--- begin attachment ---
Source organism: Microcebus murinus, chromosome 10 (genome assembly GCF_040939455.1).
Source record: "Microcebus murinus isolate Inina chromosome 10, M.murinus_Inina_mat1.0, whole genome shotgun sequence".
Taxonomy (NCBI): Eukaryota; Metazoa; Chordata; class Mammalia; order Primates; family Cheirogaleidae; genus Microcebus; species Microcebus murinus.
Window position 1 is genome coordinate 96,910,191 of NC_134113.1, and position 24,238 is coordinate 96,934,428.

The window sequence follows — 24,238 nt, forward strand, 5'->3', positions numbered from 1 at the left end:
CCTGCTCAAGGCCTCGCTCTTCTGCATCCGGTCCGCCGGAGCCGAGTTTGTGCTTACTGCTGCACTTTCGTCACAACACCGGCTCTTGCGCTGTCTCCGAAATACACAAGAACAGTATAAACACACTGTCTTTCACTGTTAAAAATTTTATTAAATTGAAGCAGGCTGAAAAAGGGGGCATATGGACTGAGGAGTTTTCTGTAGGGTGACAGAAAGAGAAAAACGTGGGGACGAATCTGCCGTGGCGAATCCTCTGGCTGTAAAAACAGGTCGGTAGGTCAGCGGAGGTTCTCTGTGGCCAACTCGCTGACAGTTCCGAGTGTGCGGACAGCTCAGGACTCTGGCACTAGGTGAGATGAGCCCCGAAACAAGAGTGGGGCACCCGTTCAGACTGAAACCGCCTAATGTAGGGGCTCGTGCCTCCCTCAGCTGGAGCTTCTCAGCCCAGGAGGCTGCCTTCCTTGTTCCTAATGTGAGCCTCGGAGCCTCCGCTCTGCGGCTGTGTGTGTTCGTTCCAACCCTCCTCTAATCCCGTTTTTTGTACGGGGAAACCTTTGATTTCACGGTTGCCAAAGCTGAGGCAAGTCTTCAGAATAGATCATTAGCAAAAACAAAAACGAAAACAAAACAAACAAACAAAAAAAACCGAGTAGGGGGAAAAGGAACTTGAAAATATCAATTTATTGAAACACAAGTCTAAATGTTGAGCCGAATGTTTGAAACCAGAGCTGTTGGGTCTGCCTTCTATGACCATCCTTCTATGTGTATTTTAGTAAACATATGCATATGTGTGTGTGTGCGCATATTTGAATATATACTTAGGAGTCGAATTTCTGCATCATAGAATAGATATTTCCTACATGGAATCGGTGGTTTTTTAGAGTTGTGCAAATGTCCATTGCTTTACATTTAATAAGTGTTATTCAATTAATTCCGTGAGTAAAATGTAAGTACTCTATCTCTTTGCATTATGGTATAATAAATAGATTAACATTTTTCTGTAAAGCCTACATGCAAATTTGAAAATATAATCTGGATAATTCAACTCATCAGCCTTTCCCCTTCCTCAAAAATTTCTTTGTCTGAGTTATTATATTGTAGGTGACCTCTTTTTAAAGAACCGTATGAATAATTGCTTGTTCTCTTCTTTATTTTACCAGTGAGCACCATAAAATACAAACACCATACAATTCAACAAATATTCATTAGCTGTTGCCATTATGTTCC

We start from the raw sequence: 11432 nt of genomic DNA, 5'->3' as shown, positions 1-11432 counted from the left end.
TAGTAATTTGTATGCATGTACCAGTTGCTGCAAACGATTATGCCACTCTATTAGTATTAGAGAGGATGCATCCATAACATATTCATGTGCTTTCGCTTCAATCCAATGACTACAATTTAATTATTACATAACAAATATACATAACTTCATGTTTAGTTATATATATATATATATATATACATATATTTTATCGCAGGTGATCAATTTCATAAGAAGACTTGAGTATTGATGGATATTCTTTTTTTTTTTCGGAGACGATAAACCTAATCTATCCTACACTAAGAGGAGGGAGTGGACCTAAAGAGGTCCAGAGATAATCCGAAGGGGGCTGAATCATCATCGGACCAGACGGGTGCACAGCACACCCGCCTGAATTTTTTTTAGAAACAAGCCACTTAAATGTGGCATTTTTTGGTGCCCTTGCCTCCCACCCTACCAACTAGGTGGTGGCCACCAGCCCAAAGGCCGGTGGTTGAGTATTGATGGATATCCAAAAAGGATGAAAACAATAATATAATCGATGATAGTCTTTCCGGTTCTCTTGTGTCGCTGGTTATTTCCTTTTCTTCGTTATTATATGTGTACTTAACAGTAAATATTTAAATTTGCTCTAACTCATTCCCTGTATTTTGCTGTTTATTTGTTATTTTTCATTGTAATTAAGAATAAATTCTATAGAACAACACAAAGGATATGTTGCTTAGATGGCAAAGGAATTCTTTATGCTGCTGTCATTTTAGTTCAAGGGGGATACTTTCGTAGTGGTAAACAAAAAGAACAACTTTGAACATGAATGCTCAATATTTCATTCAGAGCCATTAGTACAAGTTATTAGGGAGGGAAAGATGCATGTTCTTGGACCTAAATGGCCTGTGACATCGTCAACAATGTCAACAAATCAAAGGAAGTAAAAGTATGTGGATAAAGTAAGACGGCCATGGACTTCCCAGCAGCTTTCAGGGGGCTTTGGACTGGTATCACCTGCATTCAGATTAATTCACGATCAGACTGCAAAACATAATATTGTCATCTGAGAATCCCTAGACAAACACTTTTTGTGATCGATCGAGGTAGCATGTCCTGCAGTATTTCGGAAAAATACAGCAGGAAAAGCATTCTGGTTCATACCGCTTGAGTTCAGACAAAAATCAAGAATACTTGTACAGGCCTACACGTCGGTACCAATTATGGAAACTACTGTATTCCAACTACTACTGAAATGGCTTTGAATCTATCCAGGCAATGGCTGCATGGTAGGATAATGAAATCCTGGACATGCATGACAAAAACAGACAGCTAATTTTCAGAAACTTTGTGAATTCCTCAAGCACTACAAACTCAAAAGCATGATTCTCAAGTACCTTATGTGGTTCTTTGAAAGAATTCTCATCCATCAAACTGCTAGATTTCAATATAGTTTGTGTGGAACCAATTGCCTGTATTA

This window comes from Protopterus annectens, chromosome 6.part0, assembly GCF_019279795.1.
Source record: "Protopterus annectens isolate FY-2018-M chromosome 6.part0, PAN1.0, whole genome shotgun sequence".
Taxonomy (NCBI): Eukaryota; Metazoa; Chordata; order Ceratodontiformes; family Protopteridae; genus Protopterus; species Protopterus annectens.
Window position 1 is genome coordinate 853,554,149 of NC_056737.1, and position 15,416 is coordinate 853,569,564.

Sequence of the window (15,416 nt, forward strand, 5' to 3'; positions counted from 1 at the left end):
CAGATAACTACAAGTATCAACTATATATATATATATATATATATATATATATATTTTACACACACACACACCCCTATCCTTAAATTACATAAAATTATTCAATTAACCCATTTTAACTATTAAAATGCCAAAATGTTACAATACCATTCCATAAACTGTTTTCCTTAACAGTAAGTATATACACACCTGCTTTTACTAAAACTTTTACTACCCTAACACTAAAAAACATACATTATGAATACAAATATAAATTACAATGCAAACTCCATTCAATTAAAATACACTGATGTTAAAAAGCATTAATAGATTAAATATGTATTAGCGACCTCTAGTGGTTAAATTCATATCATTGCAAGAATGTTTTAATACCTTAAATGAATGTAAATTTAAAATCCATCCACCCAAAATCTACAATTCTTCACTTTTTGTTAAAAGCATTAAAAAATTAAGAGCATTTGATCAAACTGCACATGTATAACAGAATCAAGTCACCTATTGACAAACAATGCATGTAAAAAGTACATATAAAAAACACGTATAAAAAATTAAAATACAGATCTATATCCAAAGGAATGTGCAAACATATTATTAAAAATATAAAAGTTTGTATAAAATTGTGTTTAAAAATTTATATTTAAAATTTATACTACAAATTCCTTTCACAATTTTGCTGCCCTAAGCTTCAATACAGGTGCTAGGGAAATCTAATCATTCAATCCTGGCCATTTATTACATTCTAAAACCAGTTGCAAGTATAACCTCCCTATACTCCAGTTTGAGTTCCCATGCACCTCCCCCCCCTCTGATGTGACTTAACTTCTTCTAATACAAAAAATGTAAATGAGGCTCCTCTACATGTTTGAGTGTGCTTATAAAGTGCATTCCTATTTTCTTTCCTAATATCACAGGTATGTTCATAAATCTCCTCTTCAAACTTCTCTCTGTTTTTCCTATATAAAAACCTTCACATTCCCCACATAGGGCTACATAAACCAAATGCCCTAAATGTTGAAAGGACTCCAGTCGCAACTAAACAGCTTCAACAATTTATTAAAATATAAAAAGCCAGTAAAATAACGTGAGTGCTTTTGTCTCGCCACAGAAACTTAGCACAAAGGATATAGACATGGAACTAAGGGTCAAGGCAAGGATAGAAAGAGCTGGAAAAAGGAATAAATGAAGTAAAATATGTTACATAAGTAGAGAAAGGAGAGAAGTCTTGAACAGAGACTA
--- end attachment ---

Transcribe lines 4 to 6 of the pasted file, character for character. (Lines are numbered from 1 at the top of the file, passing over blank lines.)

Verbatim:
Window position 1 is genome coordinate 96,910,191 of NC_134113.1, and position 24,238 is coordinate 96,934,428.

The window sequence follows — 24,238 nt, forward strand, 5'->3', positions numbered from 1 at the left end:
CCTGCTCAAGGCCTCGCTCTTCTGCATCCGGTCCGCCGGAGCCGAGTTTGTGCTTACTGCTGCACTTTCGTCACAACACCGGCTCTTGCGCTGTCTCCGAAATACACAAGAACAGTATAAACACACTGTCTTTCACTGTTAAAAATTTTATTAAATTGAAGCAGGCTGAAAAAGGGGGCATATGGACTGAGGAGTTTTCTGTAGGGTGACAGAAAGAGAAAAACGTGGGGACGAATCTGCCGTGGCGAATCCTCTGGCTGTAAAAACAGGTCGGTAGGTCAGCGGAGGTTCTCTGTGGCCAACTCGCTGACAGTTCCGAGTGTGCGGACAGCTCAGGACTCTGGCACTAGGTGAGATGAGCCCCGAAACAAGAGTGGGGCACCCGTTCAGACTGAAACCGCCTAATGTAGGGGCTCGTGCCTCCCTCAGCTGGAGCTTCTCAGCCCAGGAGGCTGCCTTCCTTGTTCCTAATGTGAGCCTCGGAGCCTCCGCTCTGCGGCTGTGTGTGTTCGTTCCAACCCTCCTCTAATCCCGTTTTTTGTACGGGGAAACCTTTGATTTCACGGTTGCCAAAGCTGAGGCAAGTCTTCAGAATAGATCATTAGCAAAAACAAAAACGAAAACAAAACAAACAAACAAAAAAAACCGAGTAGGGGGAAAAGGAACTTGAAAATATCAATTTATTGAAACACAAGTCTAAATGTTGAGCCGAATGTTTGAAACCAGAGCTGTTGGGTCTGCCTTCTATGACCATCCTTCTATGTGTATTTTAGTAAACATATGCATATGTGTGTGTGTGCGCATATTTGAATATATACTTAGGAGTCGAATTTCTGCATCATAGAATAGATATTTCCTACATGGAATCGGTGGTTTTTTAGAGTTGTGCAAATGTCCATTGCTTTACATTTAATAAGTGTTATTCAATTAATTCCGTGAGTAAAATGTAAGTACTCTATCTCTTTGCATTATGGTATAATAAATAGATTAACATTTTTCTGTAAAGCCTACATGCAAATTTGAAAATATAATCTGGATAATTCAACTCATCAGCCTTTCCCCTTCCTCAAAAATTTCTTTGTCTGAGTTATTATATTGTAGGTGACCTCTTTTTAAAGAACCGTATGAATAATTGCTTGTTCTCTTCTTTATTTTACCAGTGAGCACCATAAAATACAAACACCATACAATTCAACAAATATTCATTAGCTGTTGCCATTATGTTCC